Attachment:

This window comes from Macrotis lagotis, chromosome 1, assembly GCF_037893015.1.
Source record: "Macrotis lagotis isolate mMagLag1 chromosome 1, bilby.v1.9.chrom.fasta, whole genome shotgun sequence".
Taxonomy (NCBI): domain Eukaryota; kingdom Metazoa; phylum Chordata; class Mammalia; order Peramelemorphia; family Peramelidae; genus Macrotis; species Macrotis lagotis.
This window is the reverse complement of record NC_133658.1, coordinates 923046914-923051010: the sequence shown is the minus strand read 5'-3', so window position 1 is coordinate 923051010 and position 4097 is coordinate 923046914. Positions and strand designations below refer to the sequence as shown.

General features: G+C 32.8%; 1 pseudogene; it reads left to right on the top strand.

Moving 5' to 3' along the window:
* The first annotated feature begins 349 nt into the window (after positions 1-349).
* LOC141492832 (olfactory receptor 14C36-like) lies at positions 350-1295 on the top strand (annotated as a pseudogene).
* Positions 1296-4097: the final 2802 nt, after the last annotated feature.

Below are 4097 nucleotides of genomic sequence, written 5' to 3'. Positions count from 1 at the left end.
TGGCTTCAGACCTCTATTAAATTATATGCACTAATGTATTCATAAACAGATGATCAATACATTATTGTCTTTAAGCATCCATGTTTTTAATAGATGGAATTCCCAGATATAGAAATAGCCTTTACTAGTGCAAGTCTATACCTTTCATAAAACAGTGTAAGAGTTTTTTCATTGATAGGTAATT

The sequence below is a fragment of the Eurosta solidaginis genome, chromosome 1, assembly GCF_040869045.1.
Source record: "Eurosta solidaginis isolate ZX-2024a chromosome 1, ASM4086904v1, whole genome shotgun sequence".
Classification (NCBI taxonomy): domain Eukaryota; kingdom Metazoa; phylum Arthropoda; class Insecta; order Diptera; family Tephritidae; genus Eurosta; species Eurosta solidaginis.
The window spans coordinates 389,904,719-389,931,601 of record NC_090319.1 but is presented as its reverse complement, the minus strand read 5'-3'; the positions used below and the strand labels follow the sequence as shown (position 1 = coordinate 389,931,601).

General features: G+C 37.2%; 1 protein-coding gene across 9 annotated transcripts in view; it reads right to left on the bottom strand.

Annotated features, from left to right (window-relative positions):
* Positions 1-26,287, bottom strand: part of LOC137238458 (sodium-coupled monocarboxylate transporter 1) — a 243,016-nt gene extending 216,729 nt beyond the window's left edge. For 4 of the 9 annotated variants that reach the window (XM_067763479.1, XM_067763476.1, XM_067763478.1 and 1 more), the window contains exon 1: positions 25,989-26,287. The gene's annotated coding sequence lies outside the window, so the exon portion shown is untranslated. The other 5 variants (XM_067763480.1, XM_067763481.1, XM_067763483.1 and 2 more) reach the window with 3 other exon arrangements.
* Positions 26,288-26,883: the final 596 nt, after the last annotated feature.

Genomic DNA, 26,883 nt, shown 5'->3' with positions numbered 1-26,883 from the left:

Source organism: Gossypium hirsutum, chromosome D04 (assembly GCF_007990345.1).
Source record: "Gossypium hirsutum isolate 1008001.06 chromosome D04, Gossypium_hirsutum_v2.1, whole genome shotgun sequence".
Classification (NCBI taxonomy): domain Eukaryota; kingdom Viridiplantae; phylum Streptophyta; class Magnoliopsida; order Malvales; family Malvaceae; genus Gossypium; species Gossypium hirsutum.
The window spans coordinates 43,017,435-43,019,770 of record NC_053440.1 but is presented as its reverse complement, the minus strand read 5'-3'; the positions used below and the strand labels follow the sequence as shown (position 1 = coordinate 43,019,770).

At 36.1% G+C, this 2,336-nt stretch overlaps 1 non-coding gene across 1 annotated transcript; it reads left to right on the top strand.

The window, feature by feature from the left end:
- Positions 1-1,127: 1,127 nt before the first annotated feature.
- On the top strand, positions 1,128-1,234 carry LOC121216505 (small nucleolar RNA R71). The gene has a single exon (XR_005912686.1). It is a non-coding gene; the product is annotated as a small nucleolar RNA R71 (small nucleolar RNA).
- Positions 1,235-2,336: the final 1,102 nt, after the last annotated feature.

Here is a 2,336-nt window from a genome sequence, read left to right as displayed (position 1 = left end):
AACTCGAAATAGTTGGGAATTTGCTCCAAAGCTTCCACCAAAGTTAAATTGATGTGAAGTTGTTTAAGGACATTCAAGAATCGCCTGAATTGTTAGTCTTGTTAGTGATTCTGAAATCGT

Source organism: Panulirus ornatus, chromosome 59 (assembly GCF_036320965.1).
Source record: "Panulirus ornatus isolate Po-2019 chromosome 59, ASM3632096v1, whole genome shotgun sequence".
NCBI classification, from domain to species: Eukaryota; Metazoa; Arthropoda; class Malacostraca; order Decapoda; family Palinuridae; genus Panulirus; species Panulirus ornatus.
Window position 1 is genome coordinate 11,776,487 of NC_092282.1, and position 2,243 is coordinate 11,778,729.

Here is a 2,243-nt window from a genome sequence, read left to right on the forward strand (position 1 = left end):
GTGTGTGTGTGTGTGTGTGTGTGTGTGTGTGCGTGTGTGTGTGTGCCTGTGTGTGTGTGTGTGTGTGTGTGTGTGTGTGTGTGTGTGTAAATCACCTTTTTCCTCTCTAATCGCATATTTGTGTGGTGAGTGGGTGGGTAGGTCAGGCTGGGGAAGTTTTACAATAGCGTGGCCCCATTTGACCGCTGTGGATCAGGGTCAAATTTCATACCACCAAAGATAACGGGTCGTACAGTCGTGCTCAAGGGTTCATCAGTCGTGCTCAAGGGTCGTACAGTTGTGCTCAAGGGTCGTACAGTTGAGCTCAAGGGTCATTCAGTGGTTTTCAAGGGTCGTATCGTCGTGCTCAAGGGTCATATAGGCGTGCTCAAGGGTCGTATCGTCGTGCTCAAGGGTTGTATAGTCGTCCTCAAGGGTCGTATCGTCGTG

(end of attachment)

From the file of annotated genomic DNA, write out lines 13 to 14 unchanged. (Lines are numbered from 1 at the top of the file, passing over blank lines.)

Source record: "Eurosta solidaginis isolate ZX-2024a chromosome 1, ASM4086904v1, whole genome shotgun sequence".
Classification (NCBI taxonomy): domain Eukaryota; kingdom Metazoa; phylum Arthropoda; class Insecta; order Diptera; family Tephritidae; genus Eurosta; species Eurosta solidaginis.